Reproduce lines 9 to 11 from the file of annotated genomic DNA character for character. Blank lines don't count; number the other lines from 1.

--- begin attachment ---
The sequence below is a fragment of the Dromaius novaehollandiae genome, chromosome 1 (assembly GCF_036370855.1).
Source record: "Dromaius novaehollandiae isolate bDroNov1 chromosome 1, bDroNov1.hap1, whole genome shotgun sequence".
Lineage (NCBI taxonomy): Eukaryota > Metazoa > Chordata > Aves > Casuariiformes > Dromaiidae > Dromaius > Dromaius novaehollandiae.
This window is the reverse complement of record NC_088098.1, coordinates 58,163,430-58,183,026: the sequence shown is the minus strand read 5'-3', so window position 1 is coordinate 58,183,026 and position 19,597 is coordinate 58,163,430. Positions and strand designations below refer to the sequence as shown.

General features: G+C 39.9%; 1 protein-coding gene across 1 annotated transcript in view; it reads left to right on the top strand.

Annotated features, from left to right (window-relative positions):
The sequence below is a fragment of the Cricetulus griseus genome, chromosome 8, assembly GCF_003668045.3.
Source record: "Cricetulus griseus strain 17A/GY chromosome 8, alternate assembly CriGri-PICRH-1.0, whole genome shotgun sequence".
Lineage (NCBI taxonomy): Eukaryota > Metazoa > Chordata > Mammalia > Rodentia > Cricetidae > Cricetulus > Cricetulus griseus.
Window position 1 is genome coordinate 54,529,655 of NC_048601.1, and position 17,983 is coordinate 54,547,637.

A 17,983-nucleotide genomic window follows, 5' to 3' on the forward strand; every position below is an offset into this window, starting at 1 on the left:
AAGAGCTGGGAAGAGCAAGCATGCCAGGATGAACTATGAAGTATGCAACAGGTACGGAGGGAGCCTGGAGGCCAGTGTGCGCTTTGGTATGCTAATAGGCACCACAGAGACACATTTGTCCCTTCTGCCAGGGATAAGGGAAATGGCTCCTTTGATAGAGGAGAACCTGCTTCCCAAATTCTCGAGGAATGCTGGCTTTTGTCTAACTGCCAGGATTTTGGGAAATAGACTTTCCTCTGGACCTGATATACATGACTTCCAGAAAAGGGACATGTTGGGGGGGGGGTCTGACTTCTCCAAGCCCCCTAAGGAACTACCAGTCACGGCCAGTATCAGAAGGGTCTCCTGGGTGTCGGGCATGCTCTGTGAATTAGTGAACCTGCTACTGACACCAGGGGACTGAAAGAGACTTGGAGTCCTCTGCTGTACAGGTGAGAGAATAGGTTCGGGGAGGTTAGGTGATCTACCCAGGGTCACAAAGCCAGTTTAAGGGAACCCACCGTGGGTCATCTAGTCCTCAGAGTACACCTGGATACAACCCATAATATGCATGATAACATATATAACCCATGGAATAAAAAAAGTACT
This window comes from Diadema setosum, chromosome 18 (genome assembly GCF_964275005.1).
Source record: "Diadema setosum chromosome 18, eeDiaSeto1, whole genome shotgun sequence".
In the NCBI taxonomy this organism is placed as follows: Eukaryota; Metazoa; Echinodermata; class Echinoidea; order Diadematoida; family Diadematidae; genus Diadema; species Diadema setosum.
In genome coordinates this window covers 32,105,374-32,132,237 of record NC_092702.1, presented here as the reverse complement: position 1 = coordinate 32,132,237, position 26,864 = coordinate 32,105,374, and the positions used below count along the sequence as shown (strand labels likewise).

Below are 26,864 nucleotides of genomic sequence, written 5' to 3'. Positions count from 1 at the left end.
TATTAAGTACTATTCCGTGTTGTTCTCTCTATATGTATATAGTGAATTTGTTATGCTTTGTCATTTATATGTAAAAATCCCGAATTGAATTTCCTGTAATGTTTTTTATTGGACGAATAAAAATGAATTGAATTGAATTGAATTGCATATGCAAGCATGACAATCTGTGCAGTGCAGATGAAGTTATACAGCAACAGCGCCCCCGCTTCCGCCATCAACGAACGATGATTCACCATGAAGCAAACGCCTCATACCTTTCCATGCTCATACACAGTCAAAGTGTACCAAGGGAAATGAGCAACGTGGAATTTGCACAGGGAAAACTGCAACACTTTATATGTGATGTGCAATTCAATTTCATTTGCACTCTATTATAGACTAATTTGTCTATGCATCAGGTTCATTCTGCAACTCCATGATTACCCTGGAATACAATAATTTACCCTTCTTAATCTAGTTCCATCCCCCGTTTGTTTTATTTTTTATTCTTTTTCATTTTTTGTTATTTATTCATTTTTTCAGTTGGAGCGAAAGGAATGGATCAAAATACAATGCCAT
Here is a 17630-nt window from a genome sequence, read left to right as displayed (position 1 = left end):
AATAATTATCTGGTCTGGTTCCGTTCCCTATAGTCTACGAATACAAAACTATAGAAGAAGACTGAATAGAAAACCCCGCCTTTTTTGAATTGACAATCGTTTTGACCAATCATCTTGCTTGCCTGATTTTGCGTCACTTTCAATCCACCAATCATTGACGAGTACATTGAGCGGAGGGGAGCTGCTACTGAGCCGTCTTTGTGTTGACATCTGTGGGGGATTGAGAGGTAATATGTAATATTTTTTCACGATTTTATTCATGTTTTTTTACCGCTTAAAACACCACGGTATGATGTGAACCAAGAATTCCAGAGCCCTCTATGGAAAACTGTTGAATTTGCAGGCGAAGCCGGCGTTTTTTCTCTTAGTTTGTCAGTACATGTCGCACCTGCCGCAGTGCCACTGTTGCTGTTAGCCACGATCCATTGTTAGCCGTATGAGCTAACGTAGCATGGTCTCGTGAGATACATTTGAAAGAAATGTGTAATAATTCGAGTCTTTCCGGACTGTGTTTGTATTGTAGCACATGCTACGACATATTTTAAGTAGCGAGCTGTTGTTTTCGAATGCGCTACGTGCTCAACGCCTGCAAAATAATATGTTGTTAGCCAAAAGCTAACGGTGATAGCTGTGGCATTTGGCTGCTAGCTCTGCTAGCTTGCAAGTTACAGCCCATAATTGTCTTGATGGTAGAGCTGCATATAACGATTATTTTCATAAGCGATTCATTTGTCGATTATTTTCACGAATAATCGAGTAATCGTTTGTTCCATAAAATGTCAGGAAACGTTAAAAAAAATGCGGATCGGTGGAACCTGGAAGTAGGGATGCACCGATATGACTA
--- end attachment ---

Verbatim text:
Lineage (NCBI taxonomy): Eukaryota > Metazoa > Chordata > Mammalia > Rodentia > Cricetidae > Cricetulus > Cricetulus griseus.
Window position 1 is genome coordinate 54,529,655 of NC_048601.1, and position 17,983 is coordinate 54,547,637.

A 17,983-nucleotide genomic window follows, 5' to 3' on the forward strand; every position below is an offset into this window, starting at 1 on the left: